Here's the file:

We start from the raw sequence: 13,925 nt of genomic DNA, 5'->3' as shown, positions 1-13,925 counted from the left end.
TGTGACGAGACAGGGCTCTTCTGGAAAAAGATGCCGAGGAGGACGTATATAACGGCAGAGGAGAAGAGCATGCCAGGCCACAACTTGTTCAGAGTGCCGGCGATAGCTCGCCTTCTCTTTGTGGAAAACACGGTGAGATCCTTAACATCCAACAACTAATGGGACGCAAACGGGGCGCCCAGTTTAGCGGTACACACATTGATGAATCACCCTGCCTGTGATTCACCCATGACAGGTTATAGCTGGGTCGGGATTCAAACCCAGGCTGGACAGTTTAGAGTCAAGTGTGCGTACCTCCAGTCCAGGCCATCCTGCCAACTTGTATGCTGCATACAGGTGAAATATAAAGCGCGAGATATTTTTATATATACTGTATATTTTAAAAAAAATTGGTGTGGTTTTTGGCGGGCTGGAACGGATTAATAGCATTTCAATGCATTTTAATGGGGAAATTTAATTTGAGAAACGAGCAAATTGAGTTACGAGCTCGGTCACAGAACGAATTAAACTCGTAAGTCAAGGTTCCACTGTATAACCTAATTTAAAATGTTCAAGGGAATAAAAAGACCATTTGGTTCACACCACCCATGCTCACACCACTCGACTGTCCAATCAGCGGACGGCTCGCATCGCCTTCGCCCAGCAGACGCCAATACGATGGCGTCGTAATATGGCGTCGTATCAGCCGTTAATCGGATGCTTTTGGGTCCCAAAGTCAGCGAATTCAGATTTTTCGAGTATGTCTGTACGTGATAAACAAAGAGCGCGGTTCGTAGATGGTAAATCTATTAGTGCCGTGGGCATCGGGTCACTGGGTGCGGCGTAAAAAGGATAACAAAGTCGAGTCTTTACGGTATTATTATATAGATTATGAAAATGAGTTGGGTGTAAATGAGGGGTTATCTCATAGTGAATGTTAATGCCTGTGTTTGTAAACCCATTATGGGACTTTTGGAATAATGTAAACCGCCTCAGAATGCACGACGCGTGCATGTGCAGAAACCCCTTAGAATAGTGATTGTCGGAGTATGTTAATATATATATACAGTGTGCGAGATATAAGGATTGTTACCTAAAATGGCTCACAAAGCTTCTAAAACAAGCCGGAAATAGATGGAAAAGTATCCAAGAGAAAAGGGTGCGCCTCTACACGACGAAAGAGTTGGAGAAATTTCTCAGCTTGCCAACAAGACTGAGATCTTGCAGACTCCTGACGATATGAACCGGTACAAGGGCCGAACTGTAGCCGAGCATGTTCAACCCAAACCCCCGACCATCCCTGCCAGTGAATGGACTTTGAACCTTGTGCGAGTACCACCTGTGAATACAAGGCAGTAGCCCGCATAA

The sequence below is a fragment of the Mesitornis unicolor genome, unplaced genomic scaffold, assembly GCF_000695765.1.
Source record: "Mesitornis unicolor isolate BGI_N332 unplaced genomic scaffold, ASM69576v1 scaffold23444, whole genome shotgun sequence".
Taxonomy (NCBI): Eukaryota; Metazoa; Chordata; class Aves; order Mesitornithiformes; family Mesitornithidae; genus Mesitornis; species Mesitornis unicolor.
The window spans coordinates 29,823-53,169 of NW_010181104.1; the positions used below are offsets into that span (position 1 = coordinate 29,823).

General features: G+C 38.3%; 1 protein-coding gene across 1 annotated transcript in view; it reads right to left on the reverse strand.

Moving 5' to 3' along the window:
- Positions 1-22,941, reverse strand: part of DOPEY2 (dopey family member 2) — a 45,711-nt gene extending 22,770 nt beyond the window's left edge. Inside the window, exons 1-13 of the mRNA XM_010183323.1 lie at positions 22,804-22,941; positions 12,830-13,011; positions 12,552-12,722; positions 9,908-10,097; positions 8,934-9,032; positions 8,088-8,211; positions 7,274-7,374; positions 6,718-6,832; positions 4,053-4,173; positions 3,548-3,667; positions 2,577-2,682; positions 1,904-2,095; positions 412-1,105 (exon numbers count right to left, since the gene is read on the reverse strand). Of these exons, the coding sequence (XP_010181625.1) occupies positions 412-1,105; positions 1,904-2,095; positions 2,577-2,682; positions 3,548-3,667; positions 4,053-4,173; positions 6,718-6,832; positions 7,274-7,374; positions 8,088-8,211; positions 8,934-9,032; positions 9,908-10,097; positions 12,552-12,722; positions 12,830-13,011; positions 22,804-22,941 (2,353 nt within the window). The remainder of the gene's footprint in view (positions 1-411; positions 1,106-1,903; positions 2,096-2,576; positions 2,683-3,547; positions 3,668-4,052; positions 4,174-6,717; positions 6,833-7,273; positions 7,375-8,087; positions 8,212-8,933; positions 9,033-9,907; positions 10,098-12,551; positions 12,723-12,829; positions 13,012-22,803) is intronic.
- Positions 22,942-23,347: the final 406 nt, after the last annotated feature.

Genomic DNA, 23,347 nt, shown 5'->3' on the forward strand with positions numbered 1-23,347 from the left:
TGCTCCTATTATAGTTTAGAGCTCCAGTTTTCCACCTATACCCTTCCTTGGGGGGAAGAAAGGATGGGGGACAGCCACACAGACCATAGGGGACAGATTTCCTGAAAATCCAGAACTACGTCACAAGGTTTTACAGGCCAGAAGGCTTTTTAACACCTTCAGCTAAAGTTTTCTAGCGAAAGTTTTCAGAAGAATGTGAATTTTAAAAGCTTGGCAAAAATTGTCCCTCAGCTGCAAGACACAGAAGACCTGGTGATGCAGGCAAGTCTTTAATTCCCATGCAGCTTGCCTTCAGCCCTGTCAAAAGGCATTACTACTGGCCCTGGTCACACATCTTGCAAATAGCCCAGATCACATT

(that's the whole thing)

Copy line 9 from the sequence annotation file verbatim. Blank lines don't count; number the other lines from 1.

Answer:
- Positions 1-22,941, reverse strand: part of DOPEY2 (dopey family member 2) — a 45,711-nt gene extending 22,770 nt beyond the window's left edge. Inside the window, exons 1-13 of the mRNA XM_010183323.1 lie at positions 22,804-22,941; positions 12,830-13,011; positions 12,552-12,722; positions 9,908-10,097; positions 8,934-9,032; positions 8,088-8,211; positions 7,274-7,374; positions 6,718-6,832; positions 4,053-4,173; positions 3,548-3,667; positions 2,577-2,682; positions 1,904-2,095; positions 412-1,105 (exon numbers count right to left, since the gene is read on the reverse strand). Of these exons, the coding sequence (XP_010181625.1) occupies positions 412-1,105; positions 1,904-2,095; positions 2,577-2,682; positions 3,548-3,667; positions 4,053-4,173; positions 6,718-6,832; positions 7,274-7,374; positions 8,088-8,211; positions 8,934-9,032; positions 9,908-10,097; positions 12,552-12,722; positions 12,830-13,011; positions 22,804-22,941 (2,353 nt within the window). The remainder of the gene's footprint in view (positions 1-411; positions 1,106-1,903; positions 2,096-2,576; positions 2,683-3,547; positions 3,668-4,052; positions 4,174-6,717; positions 6,833-7,273; positions 7,375-8,087; positions 8,212-8,933; positions 9,033-9,907; positions 10,098-12,551; positions 12,723-12,829; positions 13,012-22,803) is intronic.